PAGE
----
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What Does Conflict in Ukraine Mean Long-Term for Crypto?

While it may be localized on a military level, the armed conflict between Ukraine and Russia is likely to have ramifications for much of the world. For one, economists are already predicting that it will precipitate a sharp increase in inflation, not least because Russia is the world’s largest exporter of natural gas and the second-largest exporter of oil. And there’s also the fact that hundreds of thousands, if not millions, of people will be displaced from Ukraine, confronting the world (and particularly Europe) with yet another refugee crisis.

And then there’s crypto. Sure, the health of the cryptocurrency market and industry may not be a high priority right now in the grand scheme of things, but there’s little doubt that the ongoing conflict will create repercussions for Bitcoin and its rivals. In fact, it’s arguable that it has already created repercussions, not least because the cryptocurrency market responded to the initial news of a Russian invasion on February 24 by falling by more than 10% in a day.

However, while the possibility of Russia evading sanctions via crypto may end up increasing Western regulatory scrutiny of the industry, the conflict may actually have some positive effects for the market. This is largely because it provides a case study in how Bitcoin and other cryptocurrencies can actually aid positive causes and empower individuals when other options break down.

People in Ukraine and Russia have been using cryptocurrency

Crypto Provides Real-World Utility to Those Who Need It

Looking solely at price action and the short-term picture, the market has reassuringly stabilized (as of writing) since the initial invasion.

On February 24, the price of bitcoin fell by as low as $34,740, as investors took flight from riskier assets. Russia’s incursion into Ukraine undoubtedly created a considerable amount of uncertainty at the time, but given the resistance of Ukrainian forces and the sense that sanctions against Russia weren’t quite as bad as feared, the situation has since recovered for BTC (and other assets). Indeed, since falling to $34,740, BTC has risen by an impressive 25%, to around $43,500.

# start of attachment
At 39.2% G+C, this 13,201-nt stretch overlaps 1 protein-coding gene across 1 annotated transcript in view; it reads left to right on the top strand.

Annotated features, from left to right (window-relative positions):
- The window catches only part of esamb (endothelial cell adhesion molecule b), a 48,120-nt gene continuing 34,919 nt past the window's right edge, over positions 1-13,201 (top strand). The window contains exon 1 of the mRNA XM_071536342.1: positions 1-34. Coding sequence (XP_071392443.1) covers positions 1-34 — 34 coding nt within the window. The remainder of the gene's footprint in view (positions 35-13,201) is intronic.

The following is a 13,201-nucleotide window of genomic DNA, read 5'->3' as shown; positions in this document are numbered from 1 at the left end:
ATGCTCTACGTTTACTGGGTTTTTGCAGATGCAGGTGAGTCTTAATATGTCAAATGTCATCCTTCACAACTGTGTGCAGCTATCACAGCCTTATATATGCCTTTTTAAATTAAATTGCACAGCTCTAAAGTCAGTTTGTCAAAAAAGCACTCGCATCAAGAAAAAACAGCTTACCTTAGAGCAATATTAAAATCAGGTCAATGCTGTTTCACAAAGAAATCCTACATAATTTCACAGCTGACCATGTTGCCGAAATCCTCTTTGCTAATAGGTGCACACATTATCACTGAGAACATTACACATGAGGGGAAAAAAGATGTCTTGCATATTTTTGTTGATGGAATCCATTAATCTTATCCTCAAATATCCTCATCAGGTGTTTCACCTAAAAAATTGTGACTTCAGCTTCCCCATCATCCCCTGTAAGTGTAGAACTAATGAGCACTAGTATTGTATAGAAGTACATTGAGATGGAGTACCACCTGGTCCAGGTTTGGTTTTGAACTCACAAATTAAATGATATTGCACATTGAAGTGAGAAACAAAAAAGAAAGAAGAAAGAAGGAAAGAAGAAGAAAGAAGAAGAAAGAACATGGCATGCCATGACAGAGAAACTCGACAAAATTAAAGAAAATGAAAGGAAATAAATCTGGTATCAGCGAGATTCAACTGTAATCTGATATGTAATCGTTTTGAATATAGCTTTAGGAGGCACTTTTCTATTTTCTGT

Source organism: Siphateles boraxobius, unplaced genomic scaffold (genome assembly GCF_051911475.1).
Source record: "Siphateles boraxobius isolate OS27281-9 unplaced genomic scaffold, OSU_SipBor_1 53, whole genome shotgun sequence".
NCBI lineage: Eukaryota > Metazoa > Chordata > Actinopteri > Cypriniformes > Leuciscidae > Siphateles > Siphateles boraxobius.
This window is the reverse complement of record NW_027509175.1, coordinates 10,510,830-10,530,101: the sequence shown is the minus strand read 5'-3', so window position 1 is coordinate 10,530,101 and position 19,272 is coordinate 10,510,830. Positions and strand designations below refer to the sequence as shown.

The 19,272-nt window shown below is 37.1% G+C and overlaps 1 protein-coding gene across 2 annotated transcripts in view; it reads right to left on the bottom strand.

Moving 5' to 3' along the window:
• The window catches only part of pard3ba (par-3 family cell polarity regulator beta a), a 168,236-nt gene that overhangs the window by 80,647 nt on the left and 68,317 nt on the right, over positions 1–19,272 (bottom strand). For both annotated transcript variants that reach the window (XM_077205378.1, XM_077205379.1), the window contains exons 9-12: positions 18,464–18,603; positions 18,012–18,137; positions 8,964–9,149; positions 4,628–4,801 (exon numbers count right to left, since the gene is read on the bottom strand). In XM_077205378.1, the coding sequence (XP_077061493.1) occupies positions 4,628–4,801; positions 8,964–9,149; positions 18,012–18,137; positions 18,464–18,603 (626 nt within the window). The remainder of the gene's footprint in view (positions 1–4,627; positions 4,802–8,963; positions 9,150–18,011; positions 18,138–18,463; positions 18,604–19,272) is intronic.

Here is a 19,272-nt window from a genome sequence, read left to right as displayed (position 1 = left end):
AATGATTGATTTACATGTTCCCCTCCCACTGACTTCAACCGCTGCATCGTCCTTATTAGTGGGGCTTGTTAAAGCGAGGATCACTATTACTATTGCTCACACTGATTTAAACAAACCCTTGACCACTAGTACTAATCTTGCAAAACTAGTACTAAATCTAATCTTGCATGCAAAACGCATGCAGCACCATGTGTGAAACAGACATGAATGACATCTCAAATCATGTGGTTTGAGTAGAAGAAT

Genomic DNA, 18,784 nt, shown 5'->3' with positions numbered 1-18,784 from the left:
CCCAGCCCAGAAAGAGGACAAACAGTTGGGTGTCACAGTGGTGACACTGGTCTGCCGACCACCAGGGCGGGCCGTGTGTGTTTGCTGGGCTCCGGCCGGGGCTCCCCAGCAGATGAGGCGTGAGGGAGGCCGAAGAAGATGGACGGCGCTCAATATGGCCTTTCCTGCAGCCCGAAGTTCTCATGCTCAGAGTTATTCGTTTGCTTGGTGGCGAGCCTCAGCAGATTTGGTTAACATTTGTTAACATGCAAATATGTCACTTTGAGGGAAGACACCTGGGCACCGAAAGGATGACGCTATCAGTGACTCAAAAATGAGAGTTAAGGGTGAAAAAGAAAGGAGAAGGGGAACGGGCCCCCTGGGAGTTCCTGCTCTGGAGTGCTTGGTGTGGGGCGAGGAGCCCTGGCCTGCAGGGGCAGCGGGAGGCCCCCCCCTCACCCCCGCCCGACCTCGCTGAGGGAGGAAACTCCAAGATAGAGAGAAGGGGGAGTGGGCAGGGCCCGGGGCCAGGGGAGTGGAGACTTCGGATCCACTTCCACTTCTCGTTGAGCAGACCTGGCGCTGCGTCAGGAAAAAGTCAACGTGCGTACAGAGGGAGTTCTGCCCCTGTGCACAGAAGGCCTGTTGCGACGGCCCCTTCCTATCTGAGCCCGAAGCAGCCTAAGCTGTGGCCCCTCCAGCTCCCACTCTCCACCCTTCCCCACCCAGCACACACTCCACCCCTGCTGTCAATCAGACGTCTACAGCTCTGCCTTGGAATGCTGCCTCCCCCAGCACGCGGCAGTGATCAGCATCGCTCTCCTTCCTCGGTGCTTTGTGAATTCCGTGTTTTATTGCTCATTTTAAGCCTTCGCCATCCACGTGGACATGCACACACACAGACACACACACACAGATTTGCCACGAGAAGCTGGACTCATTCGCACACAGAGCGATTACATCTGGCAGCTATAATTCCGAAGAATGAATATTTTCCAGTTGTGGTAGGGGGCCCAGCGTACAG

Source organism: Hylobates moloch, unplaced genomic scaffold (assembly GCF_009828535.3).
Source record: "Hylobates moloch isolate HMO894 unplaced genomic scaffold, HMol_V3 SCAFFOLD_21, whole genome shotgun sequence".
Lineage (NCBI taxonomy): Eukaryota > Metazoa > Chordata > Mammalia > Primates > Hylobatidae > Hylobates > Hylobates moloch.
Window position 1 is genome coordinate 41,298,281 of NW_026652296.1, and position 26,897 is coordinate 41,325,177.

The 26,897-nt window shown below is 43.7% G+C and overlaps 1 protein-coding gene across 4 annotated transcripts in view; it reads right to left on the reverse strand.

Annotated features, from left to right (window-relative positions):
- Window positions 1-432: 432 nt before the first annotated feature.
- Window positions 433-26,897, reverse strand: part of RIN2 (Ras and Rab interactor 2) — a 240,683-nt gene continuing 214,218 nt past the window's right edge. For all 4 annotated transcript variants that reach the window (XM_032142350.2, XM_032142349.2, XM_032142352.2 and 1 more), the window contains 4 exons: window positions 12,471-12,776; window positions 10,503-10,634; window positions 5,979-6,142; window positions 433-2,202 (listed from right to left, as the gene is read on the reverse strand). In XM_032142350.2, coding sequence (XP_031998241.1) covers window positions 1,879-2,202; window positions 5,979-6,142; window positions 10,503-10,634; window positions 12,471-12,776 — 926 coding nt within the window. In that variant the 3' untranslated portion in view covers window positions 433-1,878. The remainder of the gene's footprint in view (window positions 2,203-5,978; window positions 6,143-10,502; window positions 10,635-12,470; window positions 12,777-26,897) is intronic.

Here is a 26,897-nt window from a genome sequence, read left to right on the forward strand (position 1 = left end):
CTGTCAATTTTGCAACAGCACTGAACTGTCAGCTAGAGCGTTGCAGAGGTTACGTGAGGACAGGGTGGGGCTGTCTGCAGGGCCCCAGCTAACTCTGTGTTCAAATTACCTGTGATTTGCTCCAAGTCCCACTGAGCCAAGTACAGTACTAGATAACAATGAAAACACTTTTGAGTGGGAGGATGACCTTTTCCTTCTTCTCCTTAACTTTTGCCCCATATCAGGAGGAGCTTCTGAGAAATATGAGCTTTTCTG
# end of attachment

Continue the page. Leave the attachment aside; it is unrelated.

Of course, the market could decline again if the situation suddenly deteriorates, whether by an escalation of fighting or by evidence that sanctions are having a significantly negative impact also on Western nations. But for now, markets are doing okay under the circumstances, while there are numerous other aspects of the conflict that are actually positive for crypto.

Most notably, cryptocurrency has once again proven itself to be an ideal medium for crowdfunding and charity. According to the most recent count from analysis firm Elliptic, around $24.6 million in various cryptocurrencies has been sent to the Ukrainian government and NGOs supporting it.

This figure is the result of 26,000 separate donations, with one donation — in bitcoin — worth $3 billion and another (also in BTC) worth $1.86 million.

Source: Elliptic

Not only do such donations provide a welcome boost for the Ukrainian government and military, but they provide a perfect example of how cryptocurrency can help flatten barriers when it comes to international transfers and action. In other words, cryptocurrency is a bridge between different peoples and nations, one that can’t easily be demolished.

Indeed, this is the overarching message provided by other crypto-related news coming out of Ukraine. That is, certain individuals have reported that bitcoin and cryptocurrencies were essential in them being able to escape Ukraine before fighting reached their areas. Even though withdrawals via bank ATMs had been suspended, some people were able to transfer their BTC/crypto to hot wallets and use it to fund their travel to other parts of Europe.